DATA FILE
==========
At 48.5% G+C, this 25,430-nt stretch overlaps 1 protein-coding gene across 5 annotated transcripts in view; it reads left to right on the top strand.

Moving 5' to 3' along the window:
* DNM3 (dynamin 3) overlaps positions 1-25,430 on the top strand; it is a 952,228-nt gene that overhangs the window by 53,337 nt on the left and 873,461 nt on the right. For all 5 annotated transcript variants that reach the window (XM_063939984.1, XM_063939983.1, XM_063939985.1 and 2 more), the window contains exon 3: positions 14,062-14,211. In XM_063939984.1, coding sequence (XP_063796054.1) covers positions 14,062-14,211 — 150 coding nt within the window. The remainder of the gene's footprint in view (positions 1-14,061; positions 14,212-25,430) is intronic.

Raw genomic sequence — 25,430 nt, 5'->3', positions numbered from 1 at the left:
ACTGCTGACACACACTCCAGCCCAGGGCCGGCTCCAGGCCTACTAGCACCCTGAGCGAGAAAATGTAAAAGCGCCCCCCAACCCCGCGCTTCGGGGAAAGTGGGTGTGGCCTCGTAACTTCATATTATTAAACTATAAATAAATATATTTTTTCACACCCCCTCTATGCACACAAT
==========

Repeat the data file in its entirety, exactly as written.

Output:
At 48.5% G+C, this 25,430-nt stretch overlaps 1 protein-coding gene across 5 annotated transcripts in view; it reads left to right on the top strand.

Moving 5' to 3' along the window:
* DNM3 (dynamin 3) overlaps positions 1-25,430 on the top strand; it is a 952,228-nt gene that overhangs the window by 53,337 nt on the left and 873,461 nt on the right. For all 5 annotated transcript variants that reach the window (XM_063939984.1, XM_063939983.1, XM_063939985.1 and 2 more), the window contains exon 3: positions 14,062-14,211. In XM_063939984.1, coding sequence (XP_063796054.1) covers positions 14,062-14,211 — 150 coding nt within the window. The remainder of the gene's footprint in view (positions 1-14,061; positions 14,212-25,430) is intronic.

Raw genomic sequence — 25,430 nt, 5'->3', positions numbered from 1 at the left:
ACTGCTGACACACACTCCAGCCCAGGGCCGGCTCCAGGCCTACTAGCACCCTGAGCGAGAAAATGTAAAAGCGCCCCCCAACCCCGCGCTTCGGGGAAAGTGGGTGTGGCCTCGTAACTTCATATTATTAAACTATAAATAAATATATTTTTTCACACCCCCTCTATGCACACAAT